now that the usda has put a stop to preventative antibiotic application, and given the boom in new beekeepers, and given the increased shipment of bees from all over the country to all over the country, it appears that new beekeepers may be ending up with bees coming off antibiotic treatment cold turkey which may be the reason for increased outbreaks.

its a catch 22 situation,

if no one used antibiotics and we practiced a strict destruction by fire approach it would be painful at first, but in the end we would have only rare occurences.

if everyone used antibiotics we would tamp down the outbreaks to a large degree, but be vulnerable to the noncompliant beekeeper as well as have the risk of honey contamination and the development of resistant strains of bacteria.

the compromise that the usda came up with leaves a lot to be desired when compared to either of the two alternatives above. jmho.
 

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if no one used antibiotics and we practiced a strict destruction by fire approach it would be painful at first, but in the end we would have only rare occurences..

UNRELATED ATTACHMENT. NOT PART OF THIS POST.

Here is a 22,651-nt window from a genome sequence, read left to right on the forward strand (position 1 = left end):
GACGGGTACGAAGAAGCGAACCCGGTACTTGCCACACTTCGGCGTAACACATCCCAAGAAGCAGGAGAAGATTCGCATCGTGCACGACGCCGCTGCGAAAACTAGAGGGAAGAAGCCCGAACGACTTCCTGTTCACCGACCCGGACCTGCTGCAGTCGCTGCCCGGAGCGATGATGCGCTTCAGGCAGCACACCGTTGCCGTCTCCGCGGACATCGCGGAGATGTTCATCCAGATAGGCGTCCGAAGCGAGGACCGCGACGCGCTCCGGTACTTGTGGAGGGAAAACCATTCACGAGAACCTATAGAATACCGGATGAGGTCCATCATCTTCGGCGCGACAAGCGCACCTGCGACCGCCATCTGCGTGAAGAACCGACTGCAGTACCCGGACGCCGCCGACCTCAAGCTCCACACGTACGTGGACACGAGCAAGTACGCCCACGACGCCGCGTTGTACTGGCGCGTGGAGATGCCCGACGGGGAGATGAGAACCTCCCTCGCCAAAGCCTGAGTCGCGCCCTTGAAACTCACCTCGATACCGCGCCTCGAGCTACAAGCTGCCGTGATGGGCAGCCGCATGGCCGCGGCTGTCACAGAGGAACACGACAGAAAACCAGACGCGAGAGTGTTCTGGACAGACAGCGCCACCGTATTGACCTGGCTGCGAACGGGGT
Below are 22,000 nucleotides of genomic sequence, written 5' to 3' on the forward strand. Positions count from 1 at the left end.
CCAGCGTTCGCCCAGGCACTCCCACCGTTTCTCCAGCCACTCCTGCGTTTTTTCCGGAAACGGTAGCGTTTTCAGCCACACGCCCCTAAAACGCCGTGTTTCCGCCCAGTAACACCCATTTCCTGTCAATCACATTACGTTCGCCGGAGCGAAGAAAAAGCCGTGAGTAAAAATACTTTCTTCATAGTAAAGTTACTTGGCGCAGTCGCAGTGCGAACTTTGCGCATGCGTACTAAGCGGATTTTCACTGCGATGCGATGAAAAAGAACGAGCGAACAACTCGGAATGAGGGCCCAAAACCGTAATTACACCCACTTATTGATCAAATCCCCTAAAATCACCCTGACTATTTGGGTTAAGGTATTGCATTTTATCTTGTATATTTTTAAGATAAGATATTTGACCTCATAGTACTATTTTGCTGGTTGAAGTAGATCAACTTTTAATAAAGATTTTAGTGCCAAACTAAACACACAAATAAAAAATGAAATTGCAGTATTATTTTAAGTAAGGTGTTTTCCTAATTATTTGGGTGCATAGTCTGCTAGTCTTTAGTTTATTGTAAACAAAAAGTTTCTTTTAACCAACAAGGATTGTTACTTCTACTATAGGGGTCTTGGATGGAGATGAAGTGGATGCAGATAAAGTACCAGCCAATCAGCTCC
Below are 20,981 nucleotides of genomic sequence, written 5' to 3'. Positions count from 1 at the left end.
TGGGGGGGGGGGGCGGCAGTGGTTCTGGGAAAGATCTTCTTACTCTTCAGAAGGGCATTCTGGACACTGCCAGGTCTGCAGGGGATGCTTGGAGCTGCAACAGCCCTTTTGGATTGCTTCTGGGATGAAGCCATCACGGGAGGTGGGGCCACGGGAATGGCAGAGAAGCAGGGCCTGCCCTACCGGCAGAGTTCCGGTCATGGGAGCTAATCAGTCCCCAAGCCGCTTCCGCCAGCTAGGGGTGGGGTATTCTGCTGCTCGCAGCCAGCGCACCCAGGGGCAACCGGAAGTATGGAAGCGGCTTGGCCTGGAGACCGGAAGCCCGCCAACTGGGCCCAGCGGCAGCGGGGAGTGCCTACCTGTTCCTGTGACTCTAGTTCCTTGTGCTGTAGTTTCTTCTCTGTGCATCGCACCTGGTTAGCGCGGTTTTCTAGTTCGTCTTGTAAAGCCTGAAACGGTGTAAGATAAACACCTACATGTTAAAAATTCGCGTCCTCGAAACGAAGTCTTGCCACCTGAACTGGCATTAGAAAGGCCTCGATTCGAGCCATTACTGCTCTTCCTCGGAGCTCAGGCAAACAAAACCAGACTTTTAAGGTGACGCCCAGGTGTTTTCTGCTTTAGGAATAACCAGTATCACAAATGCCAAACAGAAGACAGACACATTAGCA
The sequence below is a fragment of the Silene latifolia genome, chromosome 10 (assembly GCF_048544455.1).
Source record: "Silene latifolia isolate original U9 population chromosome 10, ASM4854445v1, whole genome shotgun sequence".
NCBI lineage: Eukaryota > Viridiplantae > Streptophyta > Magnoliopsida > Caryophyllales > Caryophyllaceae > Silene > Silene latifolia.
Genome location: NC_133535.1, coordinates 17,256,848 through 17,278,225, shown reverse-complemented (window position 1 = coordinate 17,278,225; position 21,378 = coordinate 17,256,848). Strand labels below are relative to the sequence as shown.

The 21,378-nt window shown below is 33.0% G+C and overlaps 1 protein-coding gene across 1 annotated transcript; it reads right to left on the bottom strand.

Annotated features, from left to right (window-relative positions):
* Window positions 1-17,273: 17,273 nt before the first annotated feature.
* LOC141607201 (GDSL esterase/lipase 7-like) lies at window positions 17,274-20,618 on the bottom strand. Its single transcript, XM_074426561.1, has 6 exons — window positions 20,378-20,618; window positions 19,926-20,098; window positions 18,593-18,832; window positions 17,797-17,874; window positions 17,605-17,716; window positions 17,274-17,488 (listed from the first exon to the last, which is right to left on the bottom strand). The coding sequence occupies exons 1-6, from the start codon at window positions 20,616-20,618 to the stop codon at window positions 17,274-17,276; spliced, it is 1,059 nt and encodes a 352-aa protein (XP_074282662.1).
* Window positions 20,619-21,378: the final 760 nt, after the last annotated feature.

problem is most people don't know how to diagnose it. we had a person in our club get "trained" how to diagnose it, when he was explaining to the club, he had them backwards.
 

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problem is most people don't know how to diagnose it. we had a person in our club get "trained" how to diagnose it, when he was explaining to the club, he had them backwards.
In my case, Destruction by fire is 100% useless with EFB. Quarantining used equipment wouldn't even work.

If I did destruction by fire, my neighbor down the road will just re-infect my otherwise healthy hives because he doesn't seem to think EFB is a problem, even though it killed over half his hives last year.

So, in my case I just need to keep careful watch on the hives, and use antibiotics when they eventually rob out his weak hives and infect my bees.
 

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In my case, Destruction by fire is 100% useless with EFB. Quarantining used equipment wouldn't even work.

If I did destruction by fire, my neighbor down the road will just re-infect my otherwise healthy hives because he doesn't seem to think EFB is a problem, even though it killed over half his hives last year.